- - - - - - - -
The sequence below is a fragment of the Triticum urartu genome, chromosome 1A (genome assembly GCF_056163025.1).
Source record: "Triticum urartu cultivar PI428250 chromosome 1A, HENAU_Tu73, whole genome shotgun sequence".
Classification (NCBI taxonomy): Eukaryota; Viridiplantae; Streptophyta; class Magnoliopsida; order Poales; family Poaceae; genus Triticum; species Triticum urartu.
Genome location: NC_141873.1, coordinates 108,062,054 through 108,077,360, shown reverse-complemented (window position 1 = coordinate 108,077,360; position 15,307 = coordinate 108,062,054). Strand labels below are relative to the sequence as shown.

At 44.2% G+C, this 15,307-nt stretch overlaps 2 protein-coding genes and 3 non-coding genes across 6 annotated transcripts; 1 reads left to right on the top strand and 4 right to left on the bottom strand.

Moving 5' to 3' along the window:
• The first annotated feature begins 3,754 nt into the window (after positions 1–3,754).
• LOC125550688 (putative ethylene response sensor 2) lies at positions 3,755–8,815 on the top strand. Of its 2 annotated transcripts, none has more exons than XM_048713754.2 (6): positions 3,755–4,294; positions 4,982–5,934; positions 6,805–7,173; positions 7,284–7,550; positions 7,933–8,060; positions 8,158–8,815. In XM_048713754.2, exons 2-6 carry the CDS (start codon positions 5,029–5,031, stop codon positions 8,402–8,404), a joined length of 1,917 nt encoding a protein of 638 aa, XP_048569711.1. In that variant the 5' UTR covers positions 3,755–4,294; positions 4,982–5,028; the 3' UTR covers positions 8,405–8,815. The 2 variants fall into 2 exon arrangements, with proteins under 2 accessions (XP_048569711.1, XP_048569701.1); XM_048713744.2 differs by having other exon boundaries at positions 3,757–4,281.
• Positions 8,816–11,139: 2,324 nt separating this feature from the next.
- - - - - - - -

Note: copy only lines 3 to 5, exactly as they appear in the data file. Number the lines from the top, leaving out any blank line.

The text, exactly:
Classification (NCBI taxonomy): Eukaryota; Viridiplantae; Streptophyta; class Magnoliopsida; order Poales; family Poaceae; genus Triticum; species Triticum urartu.
Genome location: NC_141873.1, coordinates 108,062,054 through 108,077,360, shown reverse-complemented (window position 1 = coordinate 108,077,360; position 15,307 = coordinate 108,062,054). Strand labels below are relative to the sequence as shown.

At 44.2% G+C, this 15,307-nt stretch overlaps 2 protein-coding genes and 3 non-coding genes across 6 annotated transcripts; 1 reads left to right on the top strand and 4 right to left on the bottom strand.